THE ACADEMY AWARDS AREN’T ABOUT INCLUSION! ANY kind of award is about ELITISM! And where you have elitism you do NOT – usually – have DIVERSITY! The two are “mutually exclusive.” We’re getting into some “technical” terms here but how the academy votes are DISTRIBUTED among non-white actors is evidently more complicated than some people realize, who insist upon diversity at every turn. The Academy awards are not based on a democracy! They are not all inclusive! It is NOT ABOUT DIVERSITY!

    Look, the BET awards are actually more racist than the Academy awards because they are DESIGNED for “blacks only,” whereas the Academy awards are actually designed to be – as a matter of fact – all inclusive, but that doesn’t mean that each and every year the awards will be according to a predetermined ratio of white/black etc, which is ridiculous. So there’s actually a huge amount of hypocrisy among black people who are crying racist. If all the top 5 nominees were black, would they be upset? Hell no!

    It may be sufficient to believe that there were simply a lot of good roles for white actors this year and last, but let’s look at it from a statistical point of view. It’s the way all the votes are DISTRIBUTED among the non-white actors that caused only whites to be in the top 5 this year and last – and perhaps “star worship” among the white actors, not white over black, but AMONG white actors, where votes (at least this year and last) tend to cluster around certain “stars,” which would appear as a spike for a particular actor if one were to graph this on a chart, but where this same thing is less common among non-white actors and where the votes are therefore more dispersed – in which case it can be considered a “statistical anomaly,” or “circumstantial,” that all the top 5 nominees for actors are white, and NOT racism. But what makes this truly troublesome is that black people (but not other non-white groups) don’t just suspect, but are CONVINCED, that this coincidence is MALICIOUS, rather than circumstantial. So the phenomenon of “Celebrity” seems more the cause of this than pure racism. We really can’t know without knowing how all the votes were distributed, but the votes will always be skewed around celebrities, with few exceptions. Celebrities will almost always attract more votes, no matter what the ethnicity, even when not truly deserved.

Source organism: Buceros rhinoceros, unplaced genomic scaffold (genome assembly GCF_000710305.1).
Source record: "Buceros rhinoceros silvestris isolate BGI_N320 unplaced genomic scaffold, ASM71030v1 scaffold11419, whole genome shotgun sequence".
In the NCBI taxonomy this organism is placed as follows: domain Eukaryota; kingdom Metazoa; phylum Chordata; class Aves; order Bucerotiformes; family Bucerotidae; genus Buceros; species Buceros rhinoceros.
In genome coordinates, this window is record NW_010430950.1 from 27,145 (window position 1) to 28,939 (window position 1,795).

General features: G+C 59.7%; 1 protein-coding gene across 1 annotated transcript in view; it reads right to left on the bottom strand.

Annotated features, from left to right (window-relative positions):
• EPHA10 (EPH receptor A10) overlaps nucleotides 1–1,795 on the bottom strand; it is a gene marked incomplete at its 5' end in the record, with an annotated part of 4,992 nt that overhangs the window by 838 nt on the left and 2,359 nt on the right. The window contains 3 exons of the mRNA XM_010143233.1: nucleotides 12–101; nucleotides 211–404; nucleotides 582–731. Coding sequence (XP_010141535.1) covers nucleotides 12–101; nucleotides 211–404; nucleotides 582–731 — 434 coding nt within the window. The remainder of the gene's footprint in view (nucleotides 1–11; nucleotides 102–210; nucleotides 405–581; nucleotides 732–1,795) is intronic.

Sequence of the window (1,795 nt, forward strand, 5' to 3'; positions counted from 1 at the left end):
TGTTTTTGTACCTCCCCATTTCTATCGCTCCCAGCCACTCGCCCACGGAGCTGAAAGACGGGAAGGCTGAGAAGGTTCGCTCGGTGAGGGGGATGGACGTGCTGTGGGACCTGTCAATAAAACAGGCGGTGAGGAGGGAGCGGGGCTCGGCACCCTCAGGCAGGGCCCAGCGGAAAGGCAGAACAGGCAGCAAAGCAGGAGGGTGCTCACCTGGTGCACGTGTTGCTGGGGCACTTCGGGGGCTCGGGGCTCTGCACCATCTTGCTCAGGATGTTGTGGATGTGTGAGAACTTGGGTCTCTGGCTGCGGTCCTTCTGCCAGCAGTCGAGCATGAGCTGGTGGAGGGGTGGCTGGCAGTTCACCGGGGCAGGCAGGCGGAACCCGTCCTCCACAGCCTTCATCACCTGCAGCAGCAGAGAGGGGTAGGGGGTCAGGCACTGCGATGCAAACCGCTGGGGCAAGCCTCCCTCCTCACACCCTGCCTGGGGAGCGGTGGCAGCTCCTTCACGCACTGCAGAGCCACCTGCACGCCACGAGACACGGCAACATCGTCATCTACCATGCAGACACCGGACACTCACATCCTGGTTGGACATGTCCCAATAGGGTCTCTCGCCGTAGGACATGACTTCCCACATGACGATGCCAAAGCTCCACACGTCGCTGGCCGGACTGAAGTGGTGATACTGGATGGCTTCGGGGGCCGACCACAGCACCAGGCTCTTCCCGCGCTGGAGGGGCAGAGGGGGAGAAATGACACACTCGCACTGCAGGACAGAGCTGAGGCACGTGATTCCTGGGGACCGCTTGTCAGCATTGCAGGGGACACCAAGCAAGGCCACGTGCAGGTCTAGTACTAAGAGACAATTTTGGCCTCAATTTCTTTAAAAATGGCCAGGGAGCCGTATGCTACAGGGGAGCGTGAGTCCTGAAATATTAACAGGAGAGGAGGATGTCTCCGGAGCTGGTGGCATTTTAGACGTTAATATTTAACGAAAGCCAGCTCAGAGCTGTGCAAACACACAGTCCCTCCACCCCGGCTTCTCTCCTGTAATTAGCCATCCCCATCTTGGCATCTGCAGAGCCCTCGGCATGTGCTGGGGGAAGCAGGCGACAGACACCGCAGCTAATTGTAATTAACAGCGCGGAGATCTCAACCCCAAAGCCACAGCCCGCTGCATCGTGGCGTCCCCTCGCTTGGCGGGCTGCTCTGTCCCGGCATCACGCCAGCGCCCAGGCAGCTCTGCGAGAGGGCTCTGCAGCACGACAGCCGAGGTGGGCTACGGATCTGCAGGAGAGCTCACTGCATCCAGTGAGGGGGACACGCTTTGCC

17. jamiekins says:

    Why should any industry cater to 13.2% of the population ? The better question is why should the film business cater to Blacks when their movies make almost no money at all ? This is such a bogus waste of time. And why are Blacks allowed to be so racist and whites are called out for everything we do ?
    The Academy is going to pay a big price for allowing these people to control them. With the audience fading as it is it can only go down. This whining by black people about everything is getting old.
    They don’t want to obey the law and want to control everything. They might try making films that have more quality than to whine because their mediocre films don’t win.

  18. bibol says:

    So racist black want more black people to receive more Oscars. They have all these black groups that only represent blacks. They are some of the most racists people. I liked Taraji P. Henson a top TV actress. She claimed racial profiling on her son which was a total lie. The only thing she did when got in this lie was apologize. Most black stars are very racist and you do not find out until after they win a reward. Some that received awards are not very talented. I do not watch the Oscars so lets let less talented blacks win all the Oscars